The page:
The U.S. Bank Altitude Reserve Visa Infinite cards will give cardholders $1,000 in value in the first year, but is it worth it long-term?
Disclaimer: This post was written based on speculation from a blogger with reliable sources. None of these details have been confirmed by U.S. Bank. h/t Travel After Work.
U.S. Bank Altitude Reserve Visa Infinite Card
U.S. Bank is planning to roll out a competitor to the Chase Sapphire Reserve, the U.S. Bank Altitude Reserve Visa Infinite Card.
The card is suppose to be announced on May 1, and people are speculating you have to be an existing U.S. Bank customer to be approved for the card.
If you don’t have an existing relationship with U.S. Bank, a good way to mitigate this would be to open a U.S. Bank credit card, checking, or savings account now. Accounts must be open for at least 35 days to qualify.
Like every other premium credit card, the new card will be metal. There are so many metal cards on the market these days like the Amazon Prime card, Chase Sapphire Preferred, and Ritz-Carlton. The material of a card should not be a main point of consideration.
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The annual fee is $400, not waived the first year. It’s an interesting number because it sits right below the Chase Sapphire Reserve’s $450 annual fee. Similar to the CSR, each authorized user/additional card will be $75 annually.
Earn 50,000 points after spending $4,5000 on qualifying purchases within the first 3 months. The sign up bonus is worth $750 in travel.
The $4,500 minimum spend requirement sits right below the Reserve’s minimum spend of $5,000 within the first 3 months.
Return on spend: 16.7% ($750 in travel for $4,500 in spend)
A $325 travel credit will be applied each calendar year. The travel credit is expected to be comparable to the CSR’s flexibility in spend.
Again, it seems like U.S. Bank is trying to one-up the CSR by offering $25 more than their $300 travel credit.
Return of spend w/ travel credit: $400 Annual fee + $325 x 2 travel credits + $750 sign up bonus = 22%
Global Entry or TSA Precheck
Like most premium credit cards, the U.S. Bank Altitude Reserve comes with a $100 credit to apply towards Global Entry or TSA Precheck.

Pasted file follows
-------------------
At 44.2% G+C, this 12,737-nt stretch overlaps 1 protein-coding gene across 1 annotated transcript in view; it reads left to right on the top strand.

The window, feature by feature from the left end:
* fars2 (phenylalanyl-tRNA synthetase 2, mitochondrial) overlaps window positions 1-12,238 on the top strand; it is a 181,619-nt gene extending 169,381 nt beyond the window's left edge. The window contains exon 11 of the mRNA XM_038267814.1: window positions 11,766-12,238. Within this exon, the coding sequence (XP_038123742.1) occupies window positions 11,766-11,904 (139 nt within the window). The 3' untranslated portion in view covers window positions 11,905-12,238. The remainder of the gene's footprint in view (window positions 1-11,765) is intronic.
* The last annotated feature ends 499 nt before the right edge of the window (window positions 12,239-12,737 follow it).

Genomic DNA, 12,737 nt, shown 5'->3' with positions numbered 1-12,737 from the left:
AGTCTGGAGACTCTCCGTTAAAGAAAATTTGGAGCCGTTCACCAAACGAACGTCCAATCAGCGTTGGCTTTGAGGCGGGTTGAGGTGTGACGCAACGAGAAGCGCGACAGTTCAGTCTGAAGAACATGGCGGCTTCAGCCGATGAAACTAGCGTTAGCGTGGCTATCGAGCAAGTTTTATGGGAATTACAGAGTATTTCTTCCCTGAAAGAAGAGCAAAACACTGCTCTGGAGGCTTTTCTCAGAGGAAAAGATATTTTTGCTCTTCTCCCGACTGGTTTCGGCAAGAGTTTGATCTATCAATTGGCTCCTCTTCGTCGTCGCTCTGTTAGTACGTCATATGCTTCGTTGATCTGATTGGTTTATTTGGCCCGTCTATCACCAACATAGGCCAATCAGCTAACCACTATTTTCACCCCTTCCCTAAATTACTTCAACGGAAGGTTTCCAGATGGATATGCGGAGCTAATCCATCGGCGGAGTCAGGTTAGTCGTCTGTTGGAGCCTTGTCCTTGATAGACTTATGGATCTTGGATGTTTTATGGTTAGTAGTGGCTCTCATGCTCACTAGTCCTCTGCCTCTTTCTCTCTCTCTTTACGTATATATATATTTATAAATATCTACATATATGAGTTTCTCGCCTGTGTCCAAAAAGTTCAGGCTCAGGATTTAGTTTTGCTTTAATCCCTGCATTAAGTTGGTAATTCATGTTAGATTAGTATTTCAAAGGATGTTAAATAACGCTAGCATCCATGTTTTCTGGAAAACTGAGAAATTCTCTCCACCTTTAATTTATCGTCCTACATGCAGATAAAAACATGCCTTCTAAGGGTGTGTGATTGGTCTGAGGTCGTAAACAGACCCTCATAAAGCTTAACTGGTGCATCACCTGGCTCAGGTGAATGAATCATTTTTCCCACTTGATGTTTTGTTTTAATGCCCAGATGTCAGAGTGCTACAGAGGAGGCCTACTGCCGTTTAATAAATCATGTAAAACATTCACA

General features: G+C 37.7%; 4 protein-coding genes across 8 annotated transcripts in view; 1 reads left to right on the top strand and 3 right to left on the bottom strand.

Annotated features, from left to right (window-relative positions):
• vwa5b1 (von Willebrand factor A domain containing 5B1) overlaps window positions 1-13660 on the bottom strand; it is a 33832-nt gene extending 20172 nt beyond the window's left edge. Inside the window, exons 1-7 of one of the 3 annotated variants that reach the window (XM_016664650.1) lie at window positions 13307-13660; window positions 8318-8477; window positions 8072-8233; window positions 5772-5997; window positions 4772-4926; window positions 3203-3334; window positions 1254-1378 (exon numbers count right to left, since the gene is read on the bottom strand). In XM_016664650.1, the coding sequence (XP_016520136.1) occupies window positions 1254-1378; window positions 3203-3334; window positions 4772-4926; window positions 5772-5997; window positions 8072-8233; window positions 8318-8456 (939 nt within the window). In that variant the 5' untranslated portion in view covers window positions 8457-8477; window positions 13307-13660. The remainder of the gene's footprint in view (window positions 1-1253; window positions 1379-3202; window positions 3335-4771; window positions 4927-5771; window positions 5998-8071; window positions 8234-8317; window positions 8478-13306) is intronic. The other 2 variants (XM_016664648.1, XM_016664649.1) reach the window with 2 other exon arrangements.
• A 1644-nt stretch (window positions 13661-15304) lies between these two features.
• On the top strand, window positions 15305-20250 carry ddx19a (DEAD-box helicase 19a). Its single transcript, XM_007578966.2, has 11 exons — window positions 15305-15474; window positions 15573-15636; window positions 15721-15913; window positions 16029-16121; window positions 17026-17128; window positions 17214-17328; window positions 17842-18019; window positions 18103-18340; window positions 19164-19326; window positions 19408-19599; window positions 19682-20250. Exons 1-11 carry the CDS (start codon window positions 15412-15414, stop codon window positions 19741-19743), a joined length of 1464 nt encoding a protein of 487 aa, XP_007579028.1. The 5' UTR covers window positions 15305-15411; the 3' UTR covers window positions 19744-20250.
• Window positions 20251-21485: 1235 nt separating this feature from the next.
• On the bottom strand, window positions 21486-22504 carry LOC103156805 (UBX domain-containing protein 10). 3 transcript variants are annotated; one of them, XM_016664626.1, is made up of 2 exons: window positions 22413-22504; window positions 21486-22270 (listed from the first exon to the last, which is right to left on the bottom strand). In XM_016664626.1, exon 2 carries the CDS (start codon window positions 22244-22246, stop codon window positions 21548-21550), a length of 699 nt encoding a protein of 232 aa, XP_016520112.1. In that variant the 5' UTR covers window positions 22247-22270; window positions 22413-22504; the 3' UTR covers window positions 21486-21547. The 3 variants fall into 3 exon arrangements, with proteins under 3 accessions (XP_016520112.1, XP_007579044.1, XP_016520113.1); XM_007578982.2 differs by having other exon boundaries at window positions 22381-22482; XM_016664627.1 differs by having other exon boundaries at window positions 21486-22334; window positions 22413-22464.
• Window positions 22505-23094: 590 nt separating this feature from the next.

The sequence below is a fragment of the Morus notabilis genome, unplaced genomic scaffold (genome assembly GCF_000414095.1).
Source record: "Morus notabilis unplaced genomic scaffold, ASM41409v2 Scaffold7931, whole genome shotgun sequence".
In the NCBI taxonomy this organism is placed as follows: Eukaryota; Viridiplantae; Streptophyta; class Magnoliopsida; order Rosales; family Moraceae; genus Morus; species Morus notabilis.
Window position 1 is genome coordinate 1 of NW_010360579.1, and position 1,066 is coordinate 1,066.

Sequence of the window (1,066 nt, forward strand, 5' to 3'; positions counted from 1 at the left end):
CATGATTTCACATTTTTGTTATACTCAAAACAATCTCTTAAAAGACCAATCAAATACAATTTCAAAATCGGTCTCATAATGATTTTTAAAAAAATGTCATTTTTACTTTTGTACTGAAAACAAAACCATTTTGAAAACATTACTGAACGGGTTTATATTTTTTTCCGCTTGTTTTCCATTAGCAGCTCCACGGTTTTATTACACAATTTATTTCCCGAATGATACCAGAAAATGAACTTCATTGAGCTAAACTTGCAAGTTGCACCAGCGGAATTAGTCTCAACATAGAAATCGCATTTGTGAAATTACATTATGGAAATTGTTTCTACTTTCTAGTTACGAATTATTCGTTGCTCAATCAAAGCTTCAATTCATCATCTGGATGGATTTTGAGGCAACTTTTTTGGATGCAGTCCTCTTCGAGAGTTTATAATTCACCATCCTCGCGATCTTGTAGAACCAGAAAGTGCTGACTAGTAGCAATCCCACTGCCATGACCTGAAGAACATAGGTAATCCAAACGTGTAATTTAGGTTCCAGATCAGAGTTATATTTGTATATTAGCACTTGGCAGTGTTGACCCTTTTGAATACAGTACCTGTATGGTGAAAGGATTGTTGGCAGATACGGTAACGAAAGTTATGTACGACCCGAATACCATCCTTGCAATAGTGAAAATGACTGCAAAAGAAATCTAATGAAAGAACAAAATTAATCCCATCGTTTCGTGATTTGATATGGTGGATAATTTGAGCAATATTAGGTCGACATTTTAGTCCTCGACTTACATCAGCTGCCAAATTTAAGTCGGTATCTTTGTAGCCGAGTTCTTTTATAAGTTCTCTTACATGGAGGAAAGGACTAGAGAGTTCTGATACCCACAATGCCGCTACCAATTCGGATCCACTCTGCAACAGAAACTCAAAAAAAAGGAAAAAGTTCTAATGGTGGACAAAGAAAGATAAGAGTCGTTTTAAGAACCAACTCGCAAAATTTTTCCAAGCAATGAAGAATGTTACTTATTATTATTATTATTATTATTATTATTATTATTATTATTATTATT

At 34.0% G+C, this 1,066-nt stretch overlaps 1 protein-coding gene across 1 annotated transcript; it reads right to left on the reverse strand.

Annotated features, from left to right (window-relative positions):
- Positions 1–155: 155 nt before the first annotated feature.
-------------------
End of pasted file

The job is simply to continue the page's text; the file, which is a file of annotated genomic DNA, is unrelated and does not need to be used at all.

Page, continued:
Earn 3x on travel
There are no foreign transaction fees, which makes the Altitude a good travel card.
Earn 3x on travel purchases including airfare, hotels, and transportation. Points are worth 1.5 cents per point when you redeem for travel, so you’re getting 4.5% return on spend. This is the same redemption rate as the CSR.
Unlike the CSR, you won’t be able to transfer the points out to partners, meaning you’re capped off at the 1.5 cents per point valuation.
Earn 3x on mobile wallet
The perk that makes this card a game changer is you get 3x back on mobile wallet purchases. Mobile wallets include Apple Pay, Android Pay, and Samsung Pay. If you redeem these points for travel, you’re effectively getting 4.5% back every time you pay with mobile.
We’re speculating this is the first perk that will be removed first because it sounds too good to be true and tons of people will take advantage of this.
Trip delay insurance
Most people are speculating trip delay insurance will kick in after 6 hours, which is comparable to the CSR. If your trip is delayed, then you get $500 for lodging and dining.
For comparison, most card offer this perk after 12 hours. The only other card with a better trip delay protection is the Citi Prestige at 3 hours.
Unlike the other premium cards, visits to the Priority Pass airport lounges are not unlimited. You only get 4 free visits with one guest, afterwards, it’s not free.
This is one of the only perks that pales in comparison to the CSR.
At a glance, if the rumors are accurate, the U.S. Bank Altitude Reserve card seems worthwhile. It’s interesting how they’re trying to compete with the CSR in most of the categories.
The card is a no brainer, especially for Year 1, assuming you travel and you can hit minimum spend. They’re basically paying you to have the card.
You’re getting 2 travel credits in year 1, 325 + 325 + $750 sign up bonus = $1400 in benefit minus the $400 annual fee, meaning you’re getting $1k in value just by getting the card.
This is before considering the 3x back on mobile payments.